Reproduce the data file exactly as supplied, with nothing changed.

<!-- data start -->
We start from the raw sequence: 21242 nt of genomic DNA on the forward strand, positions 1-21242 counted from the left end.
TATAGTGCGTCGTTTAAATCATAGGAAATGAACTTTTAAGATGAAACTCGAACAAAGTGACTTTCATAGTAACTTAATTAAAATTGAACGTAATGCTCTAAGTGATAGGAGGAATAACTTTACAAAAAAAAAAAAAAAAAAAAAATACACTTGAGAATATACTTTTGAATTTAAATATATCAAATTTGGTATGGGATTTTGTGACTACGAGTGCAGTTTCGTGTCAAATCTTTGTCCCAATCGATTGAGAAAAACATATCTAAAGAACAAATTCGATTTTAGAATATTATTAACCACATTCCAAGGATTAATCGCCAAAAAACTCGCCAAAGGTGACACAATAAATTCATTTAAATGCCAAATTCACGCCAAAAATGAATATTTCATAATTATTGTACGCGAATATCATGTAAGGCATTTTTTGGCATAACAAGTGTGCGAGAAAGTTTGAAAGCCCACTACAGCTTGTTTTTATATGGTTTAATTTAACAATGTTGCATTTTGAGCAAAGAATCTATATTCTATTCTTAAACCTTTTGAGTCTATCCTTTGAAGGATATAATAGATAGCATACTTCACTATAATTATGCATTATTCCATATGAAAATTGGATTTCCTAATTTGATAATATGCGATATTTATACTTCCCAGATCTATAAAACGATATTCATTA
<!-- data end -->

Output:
We start from the raw sequence: 21242 nt of genomic DNA on the forward strand, positions 1-21242 counted from the left end.
TATAGTGCGTCGTTTAAATCATAGGAAATGAACTTTTAAGATGAAACTCGAACAAAGTGACTTTCATAGTAACTTAATTAAAATTGAACGTAATGCTCTAAGTGATAGGAGGAATAACTTTACAAAAAAAAAAAAAAAAAAAAAATACACTTGAGAATATACTTTTGAATTTAAATATATCAAATTTGGTATGGGATTTTGTGACTACGAGTGCAGTTTCGTGTCAAATCTTTGTCCCAATCGATTGAGAAAAACATATCTAAAGAACAAATTCGATTTTAGAATATTATTAACCACATTCCAAGGATTAATCGCCAAAAAACTCGCCAAAGGTGACACAATAAATTCATTTAAATGCCAAATTCACGCCAAAAATGAATATTTCATAATTATTGTACGCGAATATCATGTAAGGCATTTTTTGGCATAACAAGTGTGCGAGAAAGTTTGAAAGCCCACTACAGCTTGTTTTTATATGGTTTAATTTAACAATGTTGCATTTTGAGCAAAGAATCTATATTCTATTCTTAAACCTTTTGAGTCTATCCTTTGAAGGATATAATAGATAGCATACTTCACTATAATTATGCATTATTCCATATGAAAATTGGATTTCCTAATTTGATAATATGCGATATTTATACTTCCCAGATCTATAAAACGATATTCATTA